Who were the Minoans?
The best place to start to study the great empires of the past, is with the Minoans. The Minoans are perhaps the least known of the great empires because they were the last to be discovered. It was only in the opening years of the 20th century that the Minoans were first discovered – one should perhaps say recognised – by Sir Arthur Evans.
In 1900 Arthur Evans began digging at Knossos, on Crete. He was immediately successful and over the next five years he uncovered a new civilization, which he called the Minoans. At Knossos he had in fact discovered a major palace, a palace which dominated the island of Crete. It was similar in a way to the palace that his German friend Heinrich Schliemann had excavated thirty years before at Mycenae on mainland Greece, which clearly belonged to a civilisation that preceded classical Greece and surely belonged in the stories told in Homer of the Siege of Troy. But Knossos was bigger and grander and older than Mycenae, and though similar, was nevertheless very different. He had stumbled across an unknown civilisation. But what should he call it?
In the Greek myths there is a story of King Minos the ruler of Crete, to whom the Athenians were forced to send seven youths and seven maidens as an offering every nine years . On arrival, the youths entered a labyrinth and were destroyed by the Minotaur, half man, half bull. Eventually however Theseus went as one of the youths, seduced the King’s daughter Ariadne, who gave him a ball of string so he could find his way through the labyrinth; he then destroyed The Minotaur, carried off Ariadne only to abandon her on Naxos. The palace that Evans had discovered was so elaborate that it seemed quite reasonably to be the origins of the Labyrinth, so Evans named his newly discovered civilisation the Minoans, and thus created one of the most fascinating of all the Bronze Age empires of the Mediterranean.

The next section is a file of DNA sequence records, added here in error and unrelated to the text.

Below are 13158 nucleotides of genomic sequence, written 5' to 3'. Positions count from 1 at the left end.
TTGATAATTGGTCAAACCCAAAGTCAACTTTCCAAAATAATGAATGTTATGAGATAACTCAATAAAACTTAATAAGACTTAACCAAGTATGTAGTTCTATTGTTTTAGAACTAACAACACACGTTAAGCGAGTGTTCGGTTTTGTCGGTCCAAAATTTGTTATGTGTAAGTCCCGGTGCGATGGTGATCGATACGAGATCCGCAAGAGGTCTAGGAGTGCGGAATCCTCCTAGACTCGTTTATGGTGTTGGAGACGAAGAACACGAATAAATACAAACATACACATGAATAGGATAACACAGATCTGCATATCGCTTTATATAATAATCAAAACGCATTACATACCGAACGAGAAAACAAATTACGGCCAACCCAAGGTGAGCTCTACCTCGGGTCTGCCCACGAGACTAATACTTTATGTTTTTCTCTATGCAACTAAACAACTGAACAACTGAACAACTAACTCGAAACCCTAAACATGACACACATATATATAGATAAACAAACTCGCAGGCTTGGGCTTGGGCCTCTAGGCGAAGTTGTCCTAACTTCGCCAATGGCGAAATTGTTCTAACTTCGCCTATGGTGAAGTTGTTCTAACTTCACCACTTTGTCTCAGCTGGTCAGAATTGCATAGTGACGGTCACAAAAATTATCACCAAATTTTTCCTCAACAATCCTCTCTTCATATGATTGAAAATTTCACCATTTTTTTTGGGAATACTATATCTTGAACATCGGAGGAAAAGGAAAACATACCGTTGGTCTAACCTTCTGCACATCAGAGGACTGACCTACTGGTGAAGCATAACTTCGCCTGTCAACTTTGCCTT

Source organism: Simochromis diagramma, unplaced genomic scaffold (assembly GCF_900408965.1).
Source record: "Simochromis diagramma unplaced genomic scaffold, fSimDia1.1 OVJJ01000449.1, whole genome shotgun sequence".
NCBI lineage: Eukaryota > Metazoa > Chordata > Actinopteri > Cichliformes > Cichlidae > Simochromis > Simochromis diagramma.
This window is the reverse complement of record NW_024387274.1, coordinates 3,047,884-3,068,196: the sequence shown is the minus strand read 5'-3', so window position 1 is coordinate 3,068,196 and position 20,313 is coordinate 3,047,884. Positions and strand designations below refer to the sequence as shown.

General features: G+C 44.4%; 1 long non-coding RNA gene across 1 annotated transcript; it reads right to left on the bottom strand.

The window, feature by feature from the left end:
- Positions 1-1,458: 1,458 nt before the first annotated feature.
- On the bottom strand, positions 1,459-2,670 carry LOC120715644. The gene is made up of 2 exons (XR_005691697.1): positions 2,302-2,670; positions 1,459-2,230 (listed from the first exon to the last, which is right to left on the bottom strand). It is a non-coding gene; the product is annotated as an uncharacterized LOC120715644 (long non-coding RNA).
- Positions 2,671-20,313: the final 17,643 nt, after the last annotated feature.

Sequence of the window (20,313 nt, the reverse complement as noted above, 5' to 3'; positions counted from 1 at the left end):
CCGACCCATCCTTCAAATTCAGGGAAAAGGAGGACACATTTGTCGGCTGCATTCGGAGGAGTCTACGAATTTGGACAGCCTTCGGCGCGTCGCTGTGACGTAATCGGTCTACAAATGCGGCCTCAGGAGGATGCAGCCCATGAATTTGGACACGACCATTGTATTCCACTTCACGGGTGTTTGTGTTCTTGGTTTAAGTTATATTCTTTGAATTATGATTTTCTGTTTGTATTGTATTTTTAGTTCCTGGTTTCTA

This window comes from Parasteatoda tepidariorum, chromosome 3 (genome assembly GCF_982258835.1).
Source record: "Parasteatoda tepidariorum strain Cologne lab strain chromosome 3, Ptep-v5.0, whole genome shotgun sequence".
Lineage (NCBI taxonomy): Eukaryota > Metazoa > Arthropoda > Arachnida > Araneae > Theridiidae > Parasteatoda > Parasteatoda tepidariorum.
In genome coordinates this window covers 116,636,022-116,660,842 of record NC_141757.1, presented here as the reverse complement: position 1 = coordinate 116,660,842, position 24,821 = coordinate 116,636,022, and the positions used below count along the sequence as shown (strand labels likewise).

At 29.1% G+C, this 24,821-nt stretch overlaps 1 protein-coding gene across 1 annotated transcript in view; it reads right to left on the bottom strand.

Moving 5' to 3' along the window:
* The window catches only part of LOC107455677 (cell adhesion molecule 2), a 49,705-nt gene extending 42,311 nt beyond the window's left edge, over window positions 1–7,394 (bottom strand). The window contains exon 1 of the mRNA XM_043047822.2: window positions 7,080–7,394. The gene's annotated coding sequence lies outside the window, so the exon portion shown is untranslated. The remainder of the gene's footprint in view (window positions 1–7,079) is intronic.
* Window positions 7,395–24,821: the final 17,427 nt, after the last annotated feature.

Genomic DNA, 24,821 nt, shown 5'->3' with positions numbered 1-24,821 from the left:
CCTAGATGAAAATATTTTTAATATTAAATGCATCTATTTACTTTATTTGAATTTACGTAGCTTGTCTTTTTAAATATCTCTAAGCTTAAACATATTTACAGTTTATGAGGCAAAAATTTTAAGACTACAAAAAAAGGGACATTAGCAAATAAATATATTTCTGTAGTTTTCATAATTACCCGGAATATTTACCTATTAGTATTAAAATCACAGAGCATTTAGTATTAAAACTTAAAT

The new name stuck. Evans was a master advocate and he promoted the Minoans vigourously: he divided the site and particularly the pottery styles into Early, Middle and Late, and these names still provided form the basis on which pottery is classified. It soon became clear that Knossos was not the only palace: three more have since been recognised, Phaistos in the south, Malia and Zakros. But what makes the Minoans particularly interesting to study is that it is essentially a palace-based empire: there are no great temples such as those that dominate the architecture of Mesopotamia and Egypt, and few rich burials are known until the late period. It is the palaces that form the central role in the study of the Minoan empire
The other major breakthrough has been the decipherment of the Minoan language – or at least the later version of it. Many clay tablets have been discovered which Evans divided up into two scripts, Minoan Linear A and Minoan Linear B and although Linear A remains unknown, Linear B was triumphantly deciphered by Michael Ventris in the 1950s and shown to be a primitive form of Greek. But what makes it particularly useful is that the tablets are not great literature but accounts which show how the Empire really worked
The Minoans are indeed to my mind the most interesting of the great Bronze Age Palace Empires. But to study them we must begin with the powerful but still controversial figure of the excavator of Knossos, Sir Arthur Evans.
The header shows a gold pendant now in the British Museum featuring the Master of Animals. This comes from the Aegina Treasure, which was found in mysterious circumstances on the island of Aegina. But the workmanship – and the dress – is clearly Minoan
On to Sir Arthur Evans